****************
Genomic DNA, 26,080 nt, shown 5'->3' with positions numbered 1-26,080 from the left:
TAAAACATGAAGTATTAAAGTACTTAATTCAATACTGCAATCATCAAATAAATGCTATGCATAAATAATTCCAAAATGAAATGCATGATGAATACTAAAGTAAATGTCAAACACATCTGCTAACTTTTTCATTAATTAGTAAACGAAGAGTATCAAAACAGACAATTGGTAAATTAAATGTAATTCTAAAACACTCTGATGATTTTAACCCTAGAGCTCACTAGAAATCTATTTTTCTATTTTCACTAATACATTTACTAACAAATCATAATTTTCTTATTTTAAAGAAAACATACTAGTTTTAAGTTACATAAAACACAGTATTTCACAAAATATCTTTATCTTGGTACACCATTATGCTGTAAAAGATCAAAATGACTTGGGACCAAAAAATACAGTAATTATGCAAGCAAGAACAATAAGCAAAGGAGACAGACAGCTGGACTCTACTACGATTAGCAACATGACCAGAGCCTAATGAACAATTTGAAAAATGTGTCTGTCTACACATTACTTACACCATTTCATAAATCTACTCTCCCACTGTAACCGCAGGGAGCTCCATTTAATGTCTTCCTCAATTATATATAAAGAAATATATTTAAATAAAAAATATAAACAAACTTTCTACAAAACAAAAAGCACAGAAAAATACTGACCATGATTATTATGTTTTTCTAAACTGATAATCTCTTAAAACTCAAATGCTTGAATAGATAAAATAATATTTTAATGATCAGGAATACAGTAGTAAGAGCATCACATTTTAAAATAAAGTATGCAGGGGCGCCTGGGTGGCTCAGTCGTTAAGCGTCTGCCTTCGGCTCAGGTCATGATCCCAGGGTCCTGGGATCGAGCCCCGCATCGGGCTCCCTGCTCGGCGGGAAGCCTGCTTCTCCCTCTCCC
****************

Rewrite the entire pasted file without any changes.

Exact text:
Genomic DNA, 26,080 nt, shown 5'->3' with positions numbered 1-26,080 from the left:
TAAAACATGAAGTATTAAAGTACTTAATTCAATACTGCAATCATCAAATAAATGCTATGCATAAATAATTCCAAAATGAAATGCATGATGAATACTAAAGTAAATGTCAAACACATCTGCTAACTTTTTCATTAATTAGTAAACGAAGAGTATCAAAACAGACAATTGGTAAATTAAATGTAATTCTAAAACACTCTGATGATTTTAACCCTAGAGCTCACTAGAAATCTATTTTTCTATTTTCACTAATACATTTACTAACAAATCATAATTTTCTTATTTTAAAGAAAACATACTAGTTTTAAGTTACATAAAACACAGTATTTCACAAAATATCTTTATCTTGGTACACCATTATGCTGTAAAAGATCAAAATGACTTGGGACCAAAAAATACAGTAATTATGCAAGCAAGAACAATAAGCAAAGGAGACAGACAGCTGGACTCTACTACGATTAGCAACATGACCAGAGCCTAATGAACAATTTGAAAAATGTGTCTGTCTACACATTACTTACACCATTTCATAAATCTACTCTCCCACTGTAACCGCAGGGAGCTCCATTTAATGTCTTCCTCAATTATATATAAAGAAATATATTTAAATAAAAAATATAAACAAACTTTCTACAAAACAAAAAGCACAGAAAAATACTGACCATGATTATTATGTTTTTCTAAACTGATAATCTCTTAAAACTCAAATGCTTGAATAGATAAAATAATATTTTAATGATCAGGAATACAGTAGTAAGAGCATCACATTTTAAAATAAAGTATGCAGGGGCGCCTGGGTGGCTCAGTCGTTAAGCGTCTGCCTTCGGCTCAGGTCATGATCCCAGGGTCCTGGGATCGAGCCCCGCATCGGGCTCCCTGCTCGGCGGGAAGCCTGCTTCTCCCTCTCCC